Date of Award:


Document Type:


Degree Name:

Doctor of Philosophy (PhD)


Chemistry and Biochemistry

Committee Chair(s)

Nicholas E. Dickenson


Nicholas E. Dickenson


Joan M. Hevel


Sean Johnson


Alvan Hengge


Marie Walsh


Diarrheal disease is caused by a diverse group of enteric pathogens and is one of the leading causes of preventable deaths worldwide. Some of the most common causes of diarrheal disease are bacterial pathogens such as Salmonella, E. coli, Cholera, and Shigella. Many bacterial enteric pathogens use a type three secretion system (T3SS) to cause infection. The T3SS uses a needle and syringe like apparatus that allows the bacteria to inject proteins into the host cell to cause infection. Striking similarities in T3SSs from all pathogens that utilize them makes the T3SS an attractive target for the development of non-antibiotic drugs to combat them. With its high global burden, emergence of multi drug resistant strains, and lack of vaccine, Shigella is a prime target for study of the T3SS and is the focus of this dissertation. In Shigella, the ATPase Spa47 resides at the base of the T3SS and is responsible for powering the system. Here, we explore how Shigella regulates Spa47 activity finding two proteins that can both increase and decrease Spa47 activity depending on the oligomeric state of Spa47. Additionally, we explore chemical inhibitors and identify several that efficiently inhibit Spa47 activity and Shigella’s ability to secrete proteins necessary to cause infection. Testing the Shigella ATPase inhibitors on T3SS ATPases from E. Coli and Salmonella showed similar levels of inhibition, demonstrating the potential for developing cross pathogen therapeutics against pathogens that use one or more T3SSs. Together, these findings advance the understanding of how Shigella regulate its T3SS and move us one step closer to developing broadly active therapeutics against an important class of human pathogens.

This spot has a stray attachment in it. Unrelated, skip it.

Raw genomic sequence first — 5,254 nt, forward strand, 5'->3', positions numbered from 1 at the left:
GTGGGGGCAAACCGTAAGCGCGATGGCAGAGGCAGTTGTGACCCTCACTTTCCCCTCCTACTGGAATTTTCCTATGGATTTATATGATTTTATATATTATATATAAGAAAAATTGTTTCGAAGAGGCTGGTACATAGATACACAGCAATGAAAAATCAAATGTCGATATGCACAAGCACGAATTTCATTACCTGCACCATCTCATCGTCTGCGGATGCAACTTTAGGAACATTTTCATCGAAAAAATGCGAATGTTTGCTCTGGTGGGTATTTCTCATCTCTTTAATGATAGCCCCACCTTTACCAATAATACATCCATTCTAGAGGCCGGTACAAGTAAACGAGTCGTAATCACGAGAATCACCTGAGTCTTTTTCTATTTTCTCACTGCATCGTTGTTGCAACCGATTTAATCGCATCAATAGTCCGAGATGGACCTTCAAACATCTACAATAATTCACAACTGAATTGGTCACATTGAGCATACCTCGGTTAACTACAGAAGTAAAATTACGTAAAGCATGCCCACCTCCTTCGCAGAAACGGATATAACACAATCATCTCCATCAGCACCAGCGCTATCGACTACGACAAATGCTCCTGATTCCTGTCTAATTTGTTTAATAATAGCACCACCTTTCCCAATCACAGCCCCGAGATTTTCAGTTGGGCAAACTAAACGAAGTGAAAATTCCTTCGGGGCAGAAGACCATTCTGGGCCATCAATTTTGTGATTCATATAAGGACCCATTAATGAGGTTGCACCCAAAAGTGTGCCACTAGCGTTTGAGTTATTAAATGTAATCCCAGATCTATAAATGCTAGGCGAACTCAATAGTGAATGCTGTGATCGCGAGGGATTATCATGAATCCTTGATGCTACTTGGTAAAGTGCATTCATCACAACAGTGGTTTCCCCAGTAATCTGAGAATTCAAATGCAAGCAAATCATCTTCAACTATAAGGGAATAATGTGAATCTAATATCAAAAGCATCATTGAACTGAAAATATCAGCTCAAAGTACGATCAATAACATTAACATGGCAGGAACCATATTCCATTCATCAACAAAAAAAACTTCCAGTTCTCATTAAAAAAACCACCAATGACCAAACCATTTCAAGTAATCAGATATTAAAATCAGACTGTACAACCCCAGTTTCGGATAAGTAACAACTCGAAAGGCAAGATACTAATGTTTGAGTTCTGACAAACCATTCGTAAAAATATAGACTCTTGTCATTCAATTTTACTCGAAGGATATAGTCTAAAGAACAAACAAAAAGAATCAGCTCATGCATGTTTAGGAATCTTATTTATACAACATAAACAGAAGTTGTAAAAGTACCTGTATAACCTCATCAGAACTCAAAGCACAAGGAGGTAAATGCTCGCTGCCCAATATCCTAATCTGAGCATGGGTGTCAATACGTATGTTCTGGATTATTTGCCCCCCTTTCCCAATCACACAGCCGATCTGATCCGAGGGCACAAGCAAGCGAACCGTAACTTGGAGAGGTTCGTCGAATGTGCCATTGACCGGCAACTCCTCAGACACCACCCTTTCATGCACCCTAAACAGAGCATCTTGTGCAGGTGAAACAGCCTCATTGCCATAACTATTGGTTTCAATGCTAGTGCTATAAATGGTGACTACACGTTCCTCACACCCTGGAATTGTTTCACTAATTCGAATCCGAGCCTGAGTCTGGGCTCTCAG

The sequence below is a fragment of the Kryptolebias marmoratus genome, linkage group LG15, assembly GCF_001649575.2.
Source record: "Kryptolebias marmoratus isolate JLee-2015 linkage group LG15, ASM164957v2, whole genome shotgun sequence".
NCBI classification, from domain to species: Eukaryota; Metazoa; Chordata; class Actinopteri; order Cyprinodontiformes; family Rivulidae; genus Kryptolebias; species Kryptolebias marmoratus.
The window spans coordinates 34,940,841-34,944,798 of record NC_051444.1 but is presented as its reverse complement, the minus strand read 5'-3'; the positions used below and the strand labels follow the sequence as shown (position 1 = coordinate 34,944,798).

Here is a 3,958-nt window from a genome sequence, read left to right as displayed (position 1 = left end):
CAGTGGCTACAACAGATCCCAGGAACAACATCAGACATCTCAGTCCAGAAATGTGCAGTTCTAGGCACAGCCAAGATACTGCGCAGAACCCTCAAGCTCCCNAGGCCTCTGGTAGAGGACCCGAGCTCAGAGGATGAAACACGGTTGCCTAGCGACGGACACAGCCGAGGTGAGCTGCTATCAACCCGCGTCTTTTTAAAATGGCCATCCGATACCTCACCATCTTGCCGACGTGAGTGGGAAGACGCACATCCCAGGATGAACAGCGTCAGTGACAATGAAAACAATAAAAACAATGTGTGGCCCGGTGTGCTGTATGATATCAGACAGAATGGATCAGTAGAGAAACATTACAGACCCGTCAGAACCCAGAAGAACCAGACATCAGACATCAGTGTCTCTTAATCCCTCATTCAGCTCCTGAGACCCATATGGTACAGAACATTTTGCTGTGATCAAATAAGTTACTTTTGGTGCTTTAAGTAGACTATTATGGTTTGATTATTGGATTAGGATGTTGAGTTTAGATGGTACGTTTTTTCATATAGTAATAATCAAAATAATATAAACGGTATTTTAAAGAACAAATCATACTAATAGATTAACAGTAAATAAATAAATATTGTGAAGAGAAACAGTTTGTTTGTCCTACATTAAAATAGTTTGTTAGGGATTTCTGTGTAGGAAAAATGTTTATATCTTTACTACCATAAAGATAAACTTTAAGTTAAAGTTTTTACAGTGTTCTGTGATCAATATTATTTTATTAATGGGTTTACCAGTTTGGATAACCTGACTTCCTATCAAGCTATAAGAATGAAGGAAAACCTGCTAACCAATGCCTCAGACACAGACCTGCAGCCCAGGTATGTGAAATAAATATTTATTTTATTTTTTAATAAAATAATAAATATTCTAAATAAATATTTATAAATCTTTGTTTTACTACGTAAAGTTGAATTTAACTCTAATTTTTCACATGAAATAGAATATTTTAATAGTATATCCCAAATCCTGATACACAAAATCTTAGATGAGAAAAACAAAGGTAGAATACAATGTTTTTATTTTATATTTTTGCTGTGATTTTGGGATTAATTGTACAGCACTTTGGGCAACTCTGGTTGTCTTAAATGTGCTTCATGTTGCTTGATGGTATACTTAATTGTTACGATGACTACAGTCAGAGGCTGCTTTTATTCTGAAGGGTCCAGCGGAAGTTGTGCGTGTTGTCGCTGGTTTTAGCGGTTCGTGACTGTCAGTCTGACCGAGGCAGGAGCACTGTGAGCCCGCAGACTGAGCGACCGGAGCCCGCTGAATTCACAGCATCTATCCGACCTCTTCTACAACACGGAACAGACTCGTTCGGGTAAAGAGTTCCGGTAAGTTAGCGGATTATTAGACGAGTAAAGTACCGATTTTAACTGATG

Available for download on Friday, August 01, 2025

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